# How to convert an analog signal to an impulse signal?

I have several analog signals with constant amplitude in time. What I want is a way to convert these analog signals to an impulse signal i.e. a signal that consists of impulses occurring at different instants of time.

The conversion should be such that it should be possible to differentiate between different analog signals just by looking at the impulse signals that they have been converted into? Also the impulse signals should be of finite duration.

I don't come from a signal processing background so my question might not have a lot of info required.

Please let me know if there is any other info that's needed.

Thank you.

• So your continuous signals are simply $x(t)=c$ for all $t$ with a given constant $c$? I don't understand what kind of information should be conveyed by the location of the impulses of the converted signal. Or do you mean to convert the number $c$ (i.e., the amplitude) to a binary format consisting of 1s and 0s? Jun 25, 2013 at 14:25
• All the analog signals don't have a constant amplitude. Lets say I have certain numbers between 0 & 1. There can be infinite numbers between 0 & 1. I need a way to convert these numbers to an impulse signal such that different numbers would have different impulse pattern. Jun 25, 2013 at 14:35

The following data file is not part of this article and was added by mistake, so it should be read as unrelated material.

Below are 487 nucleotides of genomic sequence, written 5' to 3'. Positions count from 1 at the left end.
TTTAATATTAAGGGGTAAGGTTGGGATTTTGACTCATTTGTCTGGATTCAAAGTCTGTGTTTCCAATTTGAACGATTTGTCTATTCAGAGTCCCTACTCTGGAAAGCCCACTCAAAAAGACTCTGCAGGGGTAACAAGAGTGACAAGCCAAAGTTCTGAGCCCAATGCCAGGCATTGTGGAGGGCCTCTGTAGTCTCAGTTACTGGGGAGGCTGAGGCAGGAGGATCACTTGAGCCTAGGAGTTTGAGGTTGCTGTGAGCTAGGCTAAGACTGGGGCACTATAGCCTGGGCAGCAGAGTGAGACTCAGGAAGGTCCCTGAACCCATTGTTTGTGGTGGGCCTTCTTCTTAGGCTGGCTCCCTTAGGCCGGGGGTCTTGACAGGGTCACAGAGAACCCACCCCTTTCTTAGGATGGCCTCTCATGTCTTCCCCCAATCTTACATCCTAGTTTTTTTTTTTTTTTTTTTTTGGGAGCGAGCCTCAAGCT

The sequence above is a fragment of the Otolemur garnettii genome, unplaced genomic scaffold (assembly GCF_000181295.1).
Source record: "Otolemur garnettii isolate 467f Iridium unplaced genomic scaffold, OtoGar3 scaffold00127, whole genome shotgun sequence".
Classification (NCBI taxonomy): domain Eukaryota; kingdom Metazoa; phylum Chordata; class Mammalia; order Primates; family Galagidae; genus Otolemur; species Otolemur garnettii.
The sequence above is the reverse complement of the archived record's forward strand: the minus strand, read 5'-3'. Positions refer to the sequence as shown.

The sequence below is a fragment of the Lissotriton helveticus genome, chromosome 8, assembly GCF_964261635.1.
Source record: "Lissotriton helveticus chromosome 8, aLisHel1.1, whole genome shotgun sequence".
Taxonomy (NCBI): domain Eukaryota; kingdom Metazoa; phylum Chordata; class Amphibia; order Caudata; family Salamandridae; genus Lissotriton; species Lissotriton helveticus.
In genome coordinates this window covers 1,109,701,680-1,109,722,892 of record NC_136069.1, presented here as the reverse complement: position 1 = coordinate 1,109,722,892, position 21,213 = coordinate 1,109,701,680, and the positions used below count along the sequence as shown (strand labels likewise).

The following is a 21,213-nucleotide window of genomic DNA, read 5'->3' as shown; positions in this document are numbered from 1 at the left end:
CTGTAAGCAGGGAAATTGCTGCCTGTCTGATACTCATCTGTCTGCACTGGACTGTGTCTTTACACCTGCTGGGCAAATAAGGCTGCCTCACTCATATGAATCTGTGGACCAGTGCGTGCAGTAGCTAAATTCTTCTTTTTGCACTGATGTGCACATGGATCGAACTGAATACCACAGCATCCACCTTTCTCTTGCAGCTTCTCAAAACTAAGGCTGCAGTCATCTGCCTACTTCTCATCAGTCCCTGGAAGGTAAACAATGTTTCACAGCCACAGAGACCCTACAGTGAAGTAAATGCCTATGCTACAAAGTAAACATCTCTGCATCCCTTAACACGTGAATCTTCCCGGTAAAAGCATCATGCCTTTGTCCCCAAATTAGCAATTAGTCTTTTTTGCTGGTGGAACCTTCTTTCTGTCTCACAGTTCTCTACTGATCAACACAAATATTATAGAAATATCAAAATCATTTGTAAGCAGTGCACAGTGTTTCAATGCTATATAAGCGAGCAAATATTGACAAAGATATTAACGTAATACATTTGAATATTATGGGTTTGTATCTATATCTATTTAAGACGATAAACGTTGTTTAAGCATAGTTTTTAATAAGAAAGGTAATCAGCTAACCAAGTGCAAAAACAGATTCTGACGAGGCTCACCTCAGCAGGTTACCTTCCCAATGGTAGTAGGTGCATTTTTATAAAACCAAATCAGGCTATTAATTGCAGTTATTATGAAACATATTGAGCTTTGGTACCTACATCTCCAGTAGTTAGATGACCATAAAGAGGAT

• From what you're saying I understand that you actually want to quantize analog signal values to binary bit streams. Of course you can only distinguish a finite number of values, otherwise your binary bit streams become infinitely long. Have you had a look at pulse-code modulation? Jun 25, 2013 at 19:52
• You mean there is no way I can work with finite number of bits if I have infinite analog values... Jun 26, 2013 at 3:46
• Well, a finite number of bits offers a finite number of different bit combinations, so you can only represent a finite number of different values. What you get is called quantization, i.e. an (arbitrarily small) interval of analog values is mapped to the same bit pattern. Jun 26, 2013 at 7:12